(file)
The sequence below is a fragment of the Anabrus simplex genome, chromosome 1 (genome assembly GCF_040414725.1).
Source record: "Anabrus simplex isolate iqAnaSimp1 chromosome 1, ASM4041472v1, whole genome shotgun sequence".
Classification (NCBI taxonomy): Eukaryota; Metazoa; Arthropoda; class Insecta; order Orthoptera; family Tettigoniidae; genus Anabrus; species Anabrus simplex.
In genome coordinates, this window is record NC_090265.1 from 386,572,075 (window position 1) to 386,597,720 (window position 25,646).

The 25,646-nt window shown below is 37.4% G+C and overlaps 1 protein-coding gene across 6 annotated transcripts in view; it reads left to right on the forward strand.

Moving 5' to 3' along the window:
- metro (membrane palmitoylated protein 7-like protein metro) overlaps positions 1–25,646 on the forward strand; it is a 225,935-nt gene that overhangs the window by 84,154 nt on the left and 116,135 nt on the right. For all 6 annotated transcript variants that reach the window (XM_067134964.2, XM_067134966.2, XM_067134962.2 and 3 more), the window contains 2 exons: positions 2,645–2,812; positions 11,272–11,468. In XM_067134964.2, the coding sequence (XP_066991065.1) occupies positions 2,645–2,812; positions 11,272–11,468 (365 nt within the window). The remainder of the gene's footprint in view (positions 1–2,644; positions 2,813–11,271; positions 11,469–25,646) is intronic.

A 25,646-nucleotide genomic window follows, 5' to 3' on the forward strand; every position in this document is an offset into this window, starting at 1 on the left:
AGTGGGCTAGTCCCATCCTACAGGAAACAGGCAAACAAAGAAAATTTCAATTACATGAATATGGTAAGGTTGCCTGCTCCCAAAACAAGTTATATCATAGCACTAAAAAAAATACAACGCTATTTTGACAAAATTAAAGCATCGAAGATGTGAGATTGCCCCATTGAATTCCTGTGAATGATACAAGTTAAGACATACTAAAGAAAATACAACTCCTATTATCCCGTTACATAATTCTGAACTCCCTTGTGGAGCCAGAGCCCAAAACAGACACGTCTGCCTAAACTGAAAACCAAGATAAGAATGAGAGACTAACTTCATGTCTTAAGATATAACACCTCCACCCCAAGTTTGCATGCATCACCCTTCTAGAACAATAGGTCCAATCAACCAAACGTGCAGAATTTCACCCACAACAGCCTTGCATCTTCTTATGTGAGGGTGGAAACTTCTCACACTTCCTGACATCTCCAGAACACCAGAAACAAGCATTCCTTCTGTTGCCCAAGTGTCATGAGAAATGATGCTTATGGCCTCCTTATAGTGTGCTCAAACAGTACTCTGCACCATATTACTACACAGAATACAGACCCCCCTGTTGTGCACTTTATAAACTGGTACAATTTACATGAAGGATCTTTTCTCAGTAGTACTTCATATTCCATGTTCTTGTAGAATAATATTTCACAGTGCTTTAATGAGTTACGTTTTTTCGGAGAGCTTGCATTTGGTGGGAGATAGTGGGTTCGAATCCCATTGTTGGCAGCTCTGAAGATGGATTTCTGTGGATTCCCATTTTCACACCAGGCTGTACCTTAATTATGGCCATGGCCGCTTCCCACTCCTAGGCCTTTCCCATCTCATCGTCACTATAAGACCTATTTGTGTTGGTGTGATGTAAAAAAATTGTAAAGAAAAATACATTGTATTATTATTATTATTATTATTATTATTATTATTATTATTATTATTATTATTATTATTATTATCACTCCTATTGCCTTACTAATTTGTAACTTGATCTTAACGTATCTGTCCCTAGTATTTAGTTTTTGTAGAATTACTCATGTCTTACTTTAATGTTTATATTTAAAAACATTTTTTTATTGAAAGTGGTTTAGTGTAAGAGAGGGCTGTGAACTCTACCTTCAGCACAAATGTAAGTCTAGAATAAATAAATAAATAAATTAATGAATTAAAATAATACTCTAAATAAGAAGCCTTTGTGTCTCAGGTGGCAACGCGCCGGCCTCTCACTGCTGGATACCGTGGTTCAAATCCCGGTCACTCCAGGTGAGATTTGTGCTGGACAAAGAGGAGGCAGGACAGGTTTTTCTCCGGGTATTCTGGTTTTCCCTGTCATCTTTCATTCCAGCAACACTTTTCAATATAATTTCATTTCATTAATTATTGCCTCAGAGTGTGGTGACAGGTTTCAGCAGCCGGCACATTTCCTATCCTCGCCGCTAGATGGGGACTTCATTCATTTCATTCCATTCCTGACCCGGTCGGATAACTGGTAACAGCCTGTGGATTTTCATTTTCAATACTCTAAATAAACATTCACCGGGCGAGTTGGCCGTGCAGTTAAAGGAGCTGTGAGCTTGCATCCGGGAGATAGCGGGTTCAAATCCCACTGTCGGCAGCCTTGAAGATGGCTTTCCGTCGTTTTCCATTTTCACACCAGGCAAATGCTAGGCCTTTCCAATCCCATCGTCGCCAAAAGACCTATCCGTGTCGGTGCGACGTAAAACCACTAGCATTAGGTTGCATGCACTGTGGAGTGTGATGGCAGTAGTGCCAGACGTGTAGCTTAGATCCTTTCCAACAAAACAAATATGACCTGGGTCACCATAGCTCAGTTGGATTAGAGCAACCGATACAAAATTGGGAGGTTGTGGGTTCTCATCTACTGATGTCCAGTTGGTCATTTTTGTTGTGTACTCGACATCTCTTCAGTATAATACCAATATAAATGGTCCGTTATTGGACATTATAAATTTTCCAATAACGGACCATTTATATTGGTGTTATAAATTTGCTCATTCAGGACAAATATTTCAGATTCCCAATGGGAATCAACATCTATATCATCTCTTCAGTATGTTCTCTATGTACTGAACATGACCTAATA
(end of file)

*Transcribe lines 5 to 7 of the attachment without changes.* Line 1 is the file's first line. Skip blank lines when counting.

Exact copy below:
The 25,646-nt window shown below is 37.4% G+C and overlaps 1 protein-coding gene across 6 annotated transcripts in view; it reads left to right on the forward strand.

Moving 5' to 3' along the window:
- metro (membrane palmitoylated protein 7-like protein metro) overlaps positions 1–25,646 on the forward strand; it is a 225,935-nt gene that overhangs the window by 84,154 nt on the left and 116,135 nt on the right. For all 6 annotated transcript variants that reach the window (XM_067134964.2, XM_067134966.2, XM_067134962.2 and 3 more), the window contains 2 exons: positions 2,645–2,812; positions 11,272–11,468. In XM_067134964.2, the coding sequence (XP_066991065.1) occupies positions 2,645–2,812; positions 11,272–11,468 (365 nt within the window). The remainder of the gene's footprint in view (positions 1–2,644; positions 2,813–11,271; positions 11,469–25,646) is intronic.